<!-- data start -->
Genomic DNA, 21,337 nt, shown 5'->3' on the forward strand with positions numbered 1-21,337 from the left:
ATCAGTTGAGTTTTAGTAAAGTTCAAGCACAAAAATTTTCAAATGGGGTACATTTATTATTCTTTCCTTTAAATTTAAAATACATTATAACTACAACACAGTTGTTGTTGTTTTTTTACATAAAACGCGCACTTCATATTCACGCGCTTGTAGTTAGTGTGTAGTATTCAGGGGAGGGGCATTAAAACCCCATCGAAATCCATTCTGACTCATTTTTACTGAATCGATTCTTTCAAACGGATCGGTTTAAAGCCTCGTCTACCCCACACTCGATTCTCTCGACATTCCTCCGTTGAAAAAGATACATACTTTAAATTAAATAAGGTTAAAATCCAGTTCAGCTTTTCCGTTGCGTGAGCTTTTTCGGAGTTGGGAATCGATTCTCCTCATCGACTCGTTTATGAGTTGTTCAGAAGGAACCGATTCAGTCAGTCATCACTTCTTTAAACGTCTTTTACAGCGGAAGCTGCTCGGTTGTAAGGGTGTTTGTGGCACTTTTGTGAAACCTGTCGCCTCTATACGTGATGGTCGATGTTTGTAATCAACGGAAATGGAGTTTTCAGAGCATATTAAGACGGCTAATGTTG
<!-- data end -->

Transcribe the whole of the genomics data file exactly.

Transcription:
Genomic DNA, 21,337 nt, shown 5'->3' on the forward strand with positions numbered 1-21,337 from the left:
ATCAGTTGAGTTTTAGTAAAGTTCAAGCACAAAAATTTTCAAATGGGGTACATTTATTATTCTTTCCTTTAAATTTAAAATACATTATAACTACAACACAGTTGTTGTTGTTTTTTTACATAAAACGCGCACTTCATATTCACGCGCTTGTAGTTAGTGTGTAGTATTCAGGGGAGGGGCATTAAAACCCCATCGAAATCCATTCTGACTCATTTTTACTGAATCGATTCTTTCAAACGGATCGGTTTAAAGCCTCGTCTACCCCACACTCGATTCTCTCGACATTCCTCCGTTGAAAAAGATACATACTTTAAATTAAATAAGGTTAAAATCCAGTTCAGCTTTTCCGTTGCGTGAGCTTTTTCGGAGTTGGGAATCGATTCTCCTCATCGACTCGTTTATGAGTTGTTCAGAAGGAACCGATTCAGTCAGTCATCACTTCTTTAAACGTCTTTTACAGCGGAAGCTGCTCGGTTGTAAGGGTGTTTGTGGCACTTTTGTGAAACCTGTCGCCTCTATACGTGATGGTCGATGTTTGTAATCAACGGAAATGGAGTTTTCAGAGCATATTAAGACGGCTAATGTTG